The US dollar had a pretty volatile day, as it benefitted from risk aversion in the earlier trading sessions but gave up most of its gains later on. Data from the US was mostly weaker than expected, with both headline and core CPI missing forecasts. For today, only the natural gas storage and crude oil inventories numbers are due, although these might have a stronger impact on comdolls.
The euro had a mixed performance as it gave up ground to the yen and dollar but advanced against the commodity currencies. German PPI was weaker than expected with a 0.5% decline versus the projected 0.3% drop. The ECB statement is scheduled today and no easing announcements are expected, although traders are likely to pay close attention to any changes in rhetoric.
The pound was off to a weak start but soon recovered when the UK jobs figures came in mostly stronger than expected. Analysts expected claimants to rise by 4.1K but saw an increase of 4.3K in hiring instead. The jobless rate edged down from 5.2% to 5.1% but the average earnings index reflected a lack of wage growth as it fell from 2.4% to 2.0%. There are no major reports due from the UK today.
The franc gave up ground when the ZEW economic sentiment index fell from 16.6 to -3.0, indicating pessimism. There are no reports due from the Swiss economy today, which suggests that the franc could take its cue from the ECB announcement and euro price action.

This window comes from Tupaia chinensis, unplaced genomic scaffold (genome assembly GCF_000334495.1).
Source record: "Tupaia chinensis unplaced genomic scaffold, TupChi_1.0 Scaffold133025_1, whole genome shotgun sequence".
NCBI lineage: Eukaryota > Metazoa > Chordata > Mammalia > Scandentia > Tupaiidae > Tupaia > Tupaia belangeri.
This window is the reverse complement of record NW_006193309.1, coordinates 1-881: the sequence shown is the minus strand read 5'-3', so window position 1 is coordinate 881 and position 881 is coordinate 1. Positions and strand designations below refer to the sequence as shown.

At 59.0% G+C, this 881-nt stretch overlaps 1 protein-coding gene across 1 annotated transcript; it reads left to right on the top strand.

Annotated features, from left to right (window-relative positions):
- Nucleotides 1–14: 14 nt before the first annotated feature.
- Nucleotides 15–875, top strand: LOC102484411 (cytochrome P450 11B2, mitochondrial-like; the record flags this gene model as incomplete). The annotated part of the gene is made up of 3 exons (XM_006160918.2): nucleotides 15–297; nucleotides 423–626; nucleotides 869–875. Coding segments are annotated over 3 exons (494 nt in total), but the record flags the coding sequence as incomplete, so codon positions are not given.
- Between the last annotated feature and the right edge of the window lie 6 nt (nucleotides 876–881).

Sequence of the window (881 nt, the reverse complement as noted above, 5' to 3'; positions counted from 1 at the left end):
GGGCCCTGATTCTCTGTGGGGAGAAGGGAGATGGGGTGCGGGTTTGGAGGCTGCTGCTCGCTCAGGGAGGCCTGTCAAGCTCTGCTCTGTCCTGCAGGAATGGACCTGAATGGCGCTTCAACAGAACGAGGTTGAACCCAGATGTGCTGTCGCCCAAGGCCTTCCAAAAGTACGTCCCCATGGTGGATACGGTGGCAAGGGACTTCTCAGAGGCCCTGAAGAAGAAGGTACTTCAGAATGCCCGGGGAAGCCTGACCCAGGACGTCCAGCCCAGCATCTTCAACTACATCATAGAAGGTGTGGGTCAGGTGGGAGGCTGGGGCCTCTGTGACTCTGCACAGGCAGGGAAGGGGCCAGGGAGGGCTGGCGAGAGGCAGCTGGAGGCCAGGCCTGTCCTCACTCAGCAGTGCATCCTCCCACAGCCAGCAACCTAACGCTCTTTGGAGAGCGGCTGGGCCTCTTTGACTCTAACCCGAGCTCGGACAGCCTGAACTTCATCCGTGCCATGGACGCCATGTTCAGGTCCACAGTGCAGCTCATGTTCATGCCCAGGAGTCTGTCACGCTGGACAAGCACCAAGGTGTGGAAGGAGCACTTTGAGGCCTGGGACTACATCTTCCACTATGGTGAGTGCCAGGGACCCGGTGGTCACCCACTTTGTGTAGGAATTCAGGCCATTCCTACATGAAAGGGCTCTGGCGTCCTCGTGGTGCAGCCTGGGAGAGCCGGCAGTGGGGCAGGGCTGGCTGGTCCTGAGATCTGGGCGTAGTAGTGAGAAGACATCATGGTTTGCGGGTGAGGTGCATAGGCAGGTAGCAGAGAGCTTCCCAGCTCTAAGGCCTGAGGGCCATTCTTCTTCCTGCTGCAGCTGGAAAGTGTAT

The Japanese yen rallied in the earlier trading sessions when the risk-off environment was still in play. Talks of further BOJ easing also lifted the safe-haven currency but it had to return its winnings when sentiment improved later on. The Japanese all industries activity index is due today and a 0.7% decline is expected.
Commodity Currencies (AUD, NZD, CAD)
The comdolls made a strong recovery recently, especially after the BOC decided to keep rates unchanged at 0.50%. According to the official statement, risks to inflation remain balanced and the central bank is counting on the government’s fiscal stimulus to help keep the economy afloat even without an additional rate cut. In Australia, inflation expectations fell from 4.0% to 3.6%. Crude oil inventories and natural gas storage numbers are due next.